Jun 10, 2019
On Monday, June 3rd, the Sudanese military and police violently dispersed a public assembly that had continued day and night in Khartoum, the capital. At least 60 people were killed and hundreds of others wounded.
For weeks, the military figures who replaced Omar al Bashir in power have had to put up with this ongoing meeting where thousands came, sometimes from far away, to discuss the future of their movement. After forcing the heads of the military to throw out the dictator, the demonstrators demanded a civilian government. The heads of the military then had to open negotiations with the coalition of the opposition parties: the Alliance for Freedom and Change, and the Association of Sudanese Professionals, who have organized the movement on the ground since December.
The heads of the military have clearly shown that they intend to hold on to power and organize the “post-Omar al Bashir” country as they like. They have called for a “sovereign Council,” which would have the military leading the country for three years before holding elections. The civilian opposition called for a general strike for May 28th and 29th. That strike paralyzed the banks, transportation, hospitals, and commerce, and saw wide participation, despite the intervention of the Rapid Support Forces. These Forces are in fact the former Janjaweed, the militia that had been recruited to sow terror in Darfur before being integrated into Omar al Bashir’s repressive apparatus. The Janjaweed forced their way into banks on strike and electrical power generating stations in Khartoum, but they did not succeed in forcing strikers back to work.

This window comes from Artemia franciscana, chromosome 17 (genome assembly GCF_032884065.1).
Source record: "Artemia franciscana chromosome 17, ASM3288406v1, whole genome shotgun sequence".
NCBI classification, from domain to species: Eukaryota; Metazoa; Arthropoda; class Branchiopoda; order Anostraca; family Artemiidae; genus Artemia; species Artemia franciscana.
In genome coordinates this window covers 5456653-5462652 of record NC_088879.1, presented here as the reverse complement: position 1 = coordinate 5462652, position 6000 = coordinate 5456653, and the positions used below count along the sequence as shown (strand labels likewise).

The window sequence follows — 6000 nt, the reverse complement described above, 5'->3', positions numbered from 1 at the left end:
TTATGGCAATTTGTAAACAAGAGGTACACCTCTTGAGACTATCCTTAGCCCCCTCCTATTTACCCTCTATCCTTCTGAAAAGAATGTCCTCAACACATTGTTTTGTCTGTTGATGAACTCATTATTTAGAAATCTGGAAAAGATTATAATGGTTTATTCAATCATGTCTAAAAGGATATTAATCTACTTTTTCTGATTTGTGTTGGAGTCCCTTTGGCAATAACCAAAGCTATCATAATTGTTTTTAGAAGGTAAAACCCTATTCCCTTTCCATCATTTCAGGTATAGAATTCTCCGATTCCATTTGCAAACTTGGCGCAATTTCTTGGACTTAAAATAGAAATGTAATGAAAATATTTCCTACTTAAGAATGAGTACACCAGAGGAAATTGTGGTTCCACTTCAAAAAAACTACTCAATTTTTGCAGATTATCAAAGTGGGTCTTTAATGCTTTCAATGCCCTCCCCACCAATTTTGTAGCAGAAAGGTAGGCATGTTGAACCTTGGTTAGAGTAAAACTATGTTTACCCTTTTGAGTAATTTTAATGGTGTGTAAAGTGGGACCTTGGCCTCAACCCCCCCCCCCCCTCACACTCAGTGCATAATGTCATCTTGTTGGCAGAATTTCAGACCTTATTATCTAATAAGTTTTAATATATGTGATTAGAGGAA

The following Friday, May 31st, the military organized a counter-demonstration to shore themselves up. They brought thousands from the countryside to Khartoum to chant “all power to the military”, and “all power to Islam.” They thought their “moment” had ended the popular movement which placed them under pressure. At the dispersal of the assembly, the repressive forces put on display all the kinds of violence of which they are capable.
The leaders of the popular movement immediately called for a general strike and civil disobedience. The last word has not been spoken. The demonstrators have learned of struggle and organization over months of battle, first against the increasing price of bread, then against Omar al Bashir’s regime, and finally to continue to express themselves and to fight. They have become conscious of their power, a power that the military repression has not yet defeated.